This summer, consider buying a virtual sort of timeshare: a web hosting plan from BroadSpire. Rhizome.org has been in business with BroadSpire, a mid-size commercial web hosting provider based in California, for three years now. Not only does BroadSpire host the Rhizome.org site, but Rhizome also earns essential revenue whenever supportive readers like you purchase a BroadSpire hosting plan and mention Rhizome. No matter how much space and services you require, there's bound to be an affordable, reliable plan for you, whether to launch a new project, relocate your homepage or consolidate your web design portfolio. Broadspire offers a Starter plan at $65 per year for 350MB disk storage, 1GB data transfer a month, POP email, free setup and daily content back-ups, and larger plans for those interested in housing E-commerce empires. Anyone seeking refuge this summer in our favorite locale--the Internet--should check out BroadSpire. - Rhizome.org
"Imprimatur," a multi-user software for poster-making, is the latest online tool for collaboration from artist Andy Deck. The software brings the design process to life, allowing multiple designers to democratically tweak the layout and statements of a single canvas. Anyone with a smidgeon of graphics experience will find the interface easy to use, and the product is a PDF that can be disseminated widely via email and print. In his background to the work, Deck refers to the proliferation of homemade posters in the aftermath of 9/11 and at the invasion of Iraq. He envisages "a wave of colorful, independent, and low-budget posters in public places" and sees "Imprimatur" as a means to channel energy into thoughtful public dialogue. Like many of his previous works, "Imprimatur" is written in Java, but this time the source code is not quite open; as a challenge to funders to support software art, Deck will only release the source code once he has received his next commission (New Radio and Performing Arts funded this one). I hope he's made a poster about that. - Helen Varley Jamieson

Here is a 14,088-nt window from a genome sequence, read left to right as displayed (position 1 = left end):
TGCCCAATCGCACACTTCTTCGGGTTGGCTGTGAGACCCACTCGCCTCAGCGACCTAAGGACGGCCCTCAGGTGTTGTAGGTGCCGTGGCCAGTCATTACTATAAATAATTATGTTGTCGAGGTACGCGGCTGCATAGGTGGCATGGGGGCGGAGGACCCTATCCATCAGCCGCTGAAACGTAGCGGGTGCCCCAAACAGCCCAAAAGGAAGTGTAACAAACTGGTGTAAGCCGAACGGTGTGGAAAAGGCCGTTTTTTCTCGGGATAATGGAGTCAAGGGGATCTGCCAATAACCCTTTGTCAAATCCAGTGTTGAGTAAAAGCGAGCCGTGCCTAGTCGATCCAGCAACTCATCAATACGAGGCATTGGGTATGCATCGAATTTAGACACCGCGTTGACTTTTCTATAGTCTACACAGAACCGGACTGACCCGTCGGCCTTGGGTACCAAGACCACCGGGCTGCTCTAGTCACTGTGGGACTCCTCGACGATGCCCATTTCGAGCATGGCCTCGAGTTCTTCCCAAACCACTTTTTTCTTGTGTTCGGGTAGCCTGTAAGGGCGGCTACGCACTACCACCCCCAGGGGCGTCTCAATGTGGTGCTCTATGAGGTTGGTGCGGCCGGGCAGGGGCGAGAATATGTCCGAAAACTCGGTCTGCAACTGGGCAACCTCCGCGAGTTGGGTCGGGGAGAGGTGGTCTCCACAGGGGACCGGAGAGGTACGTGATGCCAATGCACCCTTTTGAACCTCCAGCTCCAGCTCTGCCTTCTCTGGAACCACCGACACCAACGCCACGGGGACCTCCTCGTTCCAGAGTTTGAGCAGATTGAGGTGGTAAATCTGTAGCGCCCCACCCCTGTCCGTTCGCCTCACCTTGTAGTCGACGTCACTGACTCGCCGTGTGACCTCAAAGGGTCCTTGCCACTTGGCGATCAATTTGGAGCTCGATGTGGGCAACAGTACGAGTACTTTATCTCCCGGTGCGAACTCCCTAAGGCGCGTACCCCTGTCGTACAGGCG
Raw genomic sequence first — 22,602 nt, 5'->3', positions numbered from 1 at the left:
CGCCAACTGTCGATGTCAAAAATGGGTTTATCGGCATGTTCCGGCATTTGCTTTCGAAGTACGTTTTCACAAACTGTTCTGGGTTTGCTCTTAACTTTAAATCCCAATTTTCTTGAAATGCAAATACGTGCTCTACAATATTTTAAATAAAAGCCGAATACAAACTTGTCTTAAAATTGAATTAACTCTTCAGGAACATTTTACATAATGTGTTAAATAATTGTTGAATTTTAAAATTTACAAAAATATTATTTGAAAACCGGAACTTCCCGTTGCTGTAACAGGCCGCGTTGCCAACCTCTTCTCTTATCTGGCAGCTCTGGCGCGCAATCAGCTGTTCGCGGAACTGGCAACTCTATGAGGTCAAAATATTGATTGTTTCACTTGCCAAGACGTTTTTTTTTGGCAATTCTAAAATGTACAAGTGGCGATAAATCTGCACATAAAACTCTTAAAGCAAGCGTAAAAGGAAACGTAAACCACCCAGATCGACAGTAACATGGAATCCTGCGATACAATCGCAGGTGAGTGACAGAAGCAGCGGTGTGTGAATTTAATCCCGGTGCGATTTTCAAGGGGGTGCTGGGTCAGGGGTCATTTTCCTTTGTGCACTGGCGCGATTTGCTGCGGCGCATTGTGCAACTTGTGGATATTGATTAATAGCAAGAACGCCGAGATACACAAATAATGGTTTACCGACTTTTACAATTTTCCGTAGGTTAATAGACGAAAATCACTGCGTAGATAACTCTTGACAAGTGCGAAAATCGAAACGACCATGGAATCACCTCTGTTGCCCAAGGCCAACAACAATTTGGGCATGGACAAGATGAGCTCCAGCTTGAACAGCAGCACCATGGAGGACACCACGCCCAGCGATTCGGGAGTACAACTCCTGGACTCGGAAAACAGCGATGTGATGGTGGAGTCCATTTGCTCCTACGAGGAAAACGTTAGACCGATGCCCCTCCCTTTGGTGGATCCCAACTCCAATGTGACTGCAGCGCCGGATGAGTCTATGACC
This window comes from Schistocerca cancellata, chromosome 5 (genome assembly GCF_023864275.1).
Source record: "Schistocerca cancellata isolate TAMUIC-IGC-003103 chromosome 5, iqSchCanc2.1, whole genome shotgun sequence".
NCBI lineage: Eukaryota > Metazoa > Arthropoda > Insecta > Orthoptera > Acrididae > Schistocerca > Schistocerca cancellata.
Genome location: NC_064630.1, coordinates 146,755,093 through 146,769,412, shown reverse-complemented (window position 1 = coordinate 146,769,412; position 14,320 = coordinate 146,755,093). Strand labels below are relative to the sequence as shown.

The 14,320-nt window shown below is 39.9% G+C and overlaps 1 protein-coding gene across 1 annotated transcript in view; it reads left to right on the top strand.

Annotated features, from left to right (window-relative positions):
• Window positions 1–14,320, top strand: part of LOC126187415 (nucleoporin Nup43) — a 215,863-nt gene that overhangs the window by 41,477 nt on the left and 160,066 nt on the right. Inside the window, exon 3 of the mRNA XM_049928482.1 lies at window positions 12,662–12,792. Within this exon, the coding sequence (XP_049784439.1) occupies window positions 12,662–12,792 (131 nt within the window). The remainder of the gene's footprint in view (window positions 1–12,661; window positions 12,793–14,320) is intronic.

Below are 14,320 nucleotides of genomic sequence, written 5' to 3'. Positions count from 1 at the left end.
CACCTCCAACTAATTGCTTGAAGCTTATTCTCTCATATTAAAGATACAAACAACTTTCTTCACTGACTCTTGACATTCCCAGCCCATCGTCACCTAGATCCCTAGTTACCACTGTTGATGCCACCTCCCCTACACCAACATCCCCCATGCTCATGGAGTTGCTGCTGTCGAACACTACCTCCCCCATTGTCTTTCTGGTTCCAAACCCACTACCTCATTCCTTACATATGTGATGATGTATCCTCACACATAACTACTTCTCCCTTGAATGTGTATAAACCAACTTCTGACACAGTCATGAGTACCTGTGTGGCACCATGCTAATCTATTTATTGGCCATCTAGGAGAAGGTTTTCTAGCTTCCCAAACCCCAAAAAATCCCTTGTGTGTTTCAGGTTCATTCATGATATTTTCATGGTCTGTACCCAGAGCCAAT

A primary goal of SCANZ, short for Solar Circuit International New Media Workshop Residency Aotearoa New Zealand, is to connect the "solar circuit"--the northern and southern extremities of both hemispheres--as a translocal new media arts community. SCANZ encourages its residents--artists and curators--to engage with geography by producing projects in response to the environment--human, natural or technological--unique to Taranaki, where the host university, The Western Institute of Technology, is located. Dialogues like these offer relevant counterpoints to recent conversations around New Zealand's relative geographic isolation. The 2006 residency is to be held July 3rd - July 16th, and initial letters of interest are due to SCANZ by July 18th, 2005, after which a select few will be invited to elaborate their project proposals during the fall. So, get interested and complete the circuit! - Kevin McGarry